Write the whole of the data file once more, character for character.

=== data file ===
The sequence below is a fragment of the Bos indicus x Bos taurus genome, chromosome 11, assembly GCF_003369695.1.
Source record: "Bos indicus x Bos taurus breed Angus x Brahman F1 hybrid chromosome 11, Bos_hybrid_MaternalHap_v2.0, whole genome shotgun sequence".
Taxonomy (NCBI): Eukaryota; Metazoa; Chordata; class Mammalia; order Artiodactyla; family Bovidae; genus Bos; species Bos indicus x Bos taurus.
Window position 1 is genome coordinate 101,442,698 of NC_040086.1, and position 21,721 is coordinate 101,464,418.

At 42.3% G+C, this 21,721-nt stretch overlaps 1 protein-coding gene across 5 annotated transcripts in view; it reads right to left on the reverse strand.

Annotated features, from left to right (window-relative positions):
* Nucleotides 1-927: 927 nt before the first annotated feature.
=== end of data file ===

The sequence below is a fragment of the Bos indicus x Bos taurus genome, chromosome 11, assembly GCF_003369695.1.
Source record: "Bos indicus x Bos taurus breed Angus x Brahman F1 hybrid chromosome 11, Bos_hybrid_MaternalHap_v2.0, whole genome shotgun sequence".
Taxonomy (NCBI): Eukaryota; Metazoa; Chordata; class Mammalia; order Artiodactyla; family Bovidae; genus Bos; species Bos indicus x Bos taurus.
Window position 1 is genome coordinate 101,442,698 of NC_040086.1, and position 21,721 is coordinate 101,464,418.

At 42.3% G+C, this 21,721-nt stretch overlaps 1 protein-coding gene across 5 annotated transcripts in view; it reads right to left on the reverse strand.

Annotated features, from left to right (window-relative positions):
* Nucleotides 1-927: 927 nt before the first annotated feature.